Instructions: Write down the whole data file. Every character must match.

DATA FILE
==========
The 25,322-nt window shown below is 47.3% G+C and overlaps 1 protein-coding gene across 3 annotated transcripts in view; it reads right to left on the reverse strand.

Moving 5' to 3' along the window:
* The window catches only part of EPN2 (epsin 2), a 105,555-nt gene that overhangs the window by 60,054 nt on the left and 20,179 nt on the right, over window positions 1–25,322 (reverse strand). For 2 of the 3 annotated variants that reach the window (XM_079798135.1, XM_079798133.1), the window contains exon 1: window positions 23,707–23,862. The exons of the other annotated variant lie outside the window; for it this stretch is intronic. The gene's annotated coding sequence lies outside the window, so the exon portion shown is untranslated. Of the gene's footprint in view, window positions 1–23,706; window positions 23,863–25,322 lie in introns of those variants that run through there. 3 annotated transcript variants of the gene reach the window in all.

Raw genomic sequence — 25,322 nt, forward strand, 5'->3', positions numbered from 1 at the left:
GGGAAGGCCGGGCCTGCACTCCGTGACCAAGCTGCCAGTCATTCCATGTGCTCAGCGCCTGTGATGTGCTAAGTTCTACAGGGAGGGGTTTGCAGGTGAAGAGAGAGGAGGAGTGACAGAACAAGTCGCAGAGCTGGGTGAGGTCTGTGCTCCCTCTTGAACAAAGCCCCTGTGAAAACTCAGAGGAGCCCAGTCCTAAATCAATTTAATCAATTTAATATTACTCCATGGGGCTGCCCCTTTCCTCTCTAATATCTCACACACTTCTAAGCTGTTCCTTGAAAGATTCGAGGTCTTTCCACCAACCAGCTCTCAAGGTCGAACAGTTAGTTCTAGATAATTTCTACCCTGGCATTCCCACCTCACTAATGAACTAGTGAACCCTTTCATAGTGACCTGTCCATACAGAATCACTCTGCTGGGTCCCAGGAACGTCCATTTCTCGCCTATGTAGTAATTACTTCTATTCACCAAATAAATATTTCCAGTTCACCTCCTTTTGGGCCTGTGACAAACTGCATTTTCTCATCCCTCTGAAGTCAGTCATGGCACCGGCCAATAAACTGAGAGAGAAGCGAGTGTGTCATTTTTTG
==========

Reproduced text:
The 25,322-nt window shown below is 47.3% G+C and overlaps 1 protein-coding gene across 3 annotated transcripts in view; it reads right to left on the reverse strand.

Moving 5' to 3' along the window:
* The window catches only part of EPN2 (epsin 2), a 105,555-nt gene that overhangs the window by 60,054 nt on the left and 20,179 nt on the right, over window positions 1–25,322 (reverse strand). For 2 of the 3 annotated variants that reach the window (XM_079798135.1, XM_079798133.1), the window contains exon 1: window positions 23,707–23,862. The exons of the other annotated variant lie outside the window; for it this stretch is intronic. The gene's annotated coding sequence lies outside the window, so the exon portion shown is untranslated. Of the gene's footprint in view, window positions 1–23,706; window positions 23,863–25,322 lie in introns of those variants that run through there. 3 annotated transcript variants of the gene reach the window in all.

Raw genomic sequence — 25,322 nt, forward strand, 5'->3', positions numbered from 1 at the left:
GGGAAGGCCGGGCCTGCACTCCGTGACCAAGCTGCCAGTCATTCCATGTGCTCAGCGCCTGTGATGTGCTAAGTTCTACAGGGAGGGGTTTGCAGGTGAAGAGAGAGGAGGAGTGACAGAACAAGTCGCAGAGCTGGGTGAGGTCTGTGCTCCCTCTTGAACAAAGCCCCTGTGAAAACTCAGAGGAGCCCAGTCCTAAATCAATTTAATCAATTTAATATTACTCCATGGGGCTGCCCCTTTCCTCTCTAATATCTCACACACTTCTAAGCTGTTCCTTGAAAGATTCGAGGTCTTTCCACCAACCAGCTCTCAAGGTCGAACAGTTAGTTCTAGATAATTTCTACCCTGGCATTCCCACCTCACTAATGAACTAGTGAACCCTTTCATAGTGACCTGTCCATACAGAATCACTCTGCTGGGTCCCAGGAACGTCCATTTCTCGCCTATGTAGTAATTACTTCTATTCACCAAATAAATATTTCCAGTTCACCTCCTTTTGGGCCTGTGACAAACTGCATTTTCTCATCCCTCTGAAGTCAGTCATGGCACCGGCCAATAAACTGAGAGAGAAGCGAGTGTGTCATTTTTTG